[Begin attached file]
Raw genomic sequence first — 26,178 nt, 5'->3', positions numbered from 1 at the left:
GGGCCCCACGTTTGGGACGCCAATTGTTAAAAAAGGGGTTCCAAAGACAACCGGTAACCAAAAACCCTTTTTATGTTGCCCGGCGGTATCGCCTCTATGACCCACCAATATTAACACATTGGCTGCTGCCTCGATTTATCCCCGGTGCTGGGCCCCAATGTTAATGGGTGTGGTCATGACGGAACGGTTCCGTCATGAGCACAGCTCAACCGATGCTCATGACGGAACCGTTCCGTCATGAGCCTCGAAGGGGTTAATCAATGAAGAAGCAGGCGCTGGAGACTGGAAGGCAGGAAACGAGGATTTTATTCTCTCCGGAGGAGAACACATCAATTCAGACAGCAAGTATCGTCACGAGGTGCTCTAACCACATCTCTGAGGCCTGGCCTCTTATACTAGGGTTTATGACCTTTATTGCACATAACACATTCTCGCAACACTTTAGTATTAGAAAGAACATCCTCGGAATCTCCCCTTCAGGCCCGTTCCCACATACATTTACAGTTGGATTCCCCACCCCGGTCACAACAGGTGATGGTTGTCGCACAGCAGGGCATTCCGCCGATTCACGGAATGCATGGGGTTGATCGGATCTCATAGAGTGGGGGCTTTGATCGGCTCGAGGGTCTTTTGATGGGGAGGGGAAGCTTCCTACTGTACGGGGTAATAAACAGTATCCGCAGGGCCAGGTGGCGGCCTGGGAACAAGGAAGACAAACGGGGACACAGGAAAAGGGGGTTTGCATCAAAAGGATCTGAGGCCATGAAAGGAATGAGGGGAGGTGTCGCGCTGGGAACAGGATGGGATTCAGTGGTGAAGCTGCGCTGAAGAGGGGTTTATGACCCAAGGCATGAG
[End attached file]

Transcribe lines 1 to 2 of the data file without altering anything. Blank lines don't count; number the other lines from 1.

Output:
Raw genomic sequence first — 26,178 nt, 5'->3', positions numbered from 1 at the left:
GGGCCCCACGTTTGGGACGCCAATTGTTAAAAAAGGGGTTCCAAAGACAACCGGTAACCAAAAACCCTTTTTATGTTGCCCGGCGGTATCGCCTCTATGACCCACCAATATTAACACATTGGCTGCTGCCTCGATTTATCCCCGGTGCTGGGCCCCAATGTTAATGGGTGTGGTCATGACGGAACGGTTCCGTCATGAGCACAGCTCAACCGATGCTCATGACGGAACCGTTCCGTCATGAGCCTCGAAGGGGTTAATCAATGAAGAAGCAGGCGCTGGAGACTGGAAGGCAGGAAACGAGGATTTTATTCTCTCCGGAGGAGAACACATCAATTCAGACAGCAAGTATCGTCACGAGGTGCTCTAACCACATCTCTGAGGCCTGGCCTCTTATACTAGGGTTTATGACCTTTATTGCACATAACACATTCTCGCAACACTTTAGTATTAGAAAGAACATCCTCGGAATCTCCCCTTCAGGCCCGTTCCCACATACATTTACAGTTGGATTCCCCACCCCGGTCACAACAGGTGATGGTTGTCGCACAGCAGGGCATTCCGCCGATTCACGGAATGCATGGGGTTGATCGGATCTCATAGAGTGGGGGCTTTGATCGGCTCGAGGGTCTTTTGATGGGGAGGGGAAGCTTCCTACTGTACGGGGTAATAAACAGTATCCGCAGGGCCAGGTGGCGGCCTGGGAACAAGGAAGACAAACGGGGACACAGGAAAAGGGGGTTTGCATCAAAAGGATCTGAGGCCATGAAAGGAATGAGGGGAGGTGTCGCGCTGGGAACAGGATGGGATTCAGTGGTGAAGCTGCGCTGAAGAGGGGTTTATGACCCAAGGCATGAG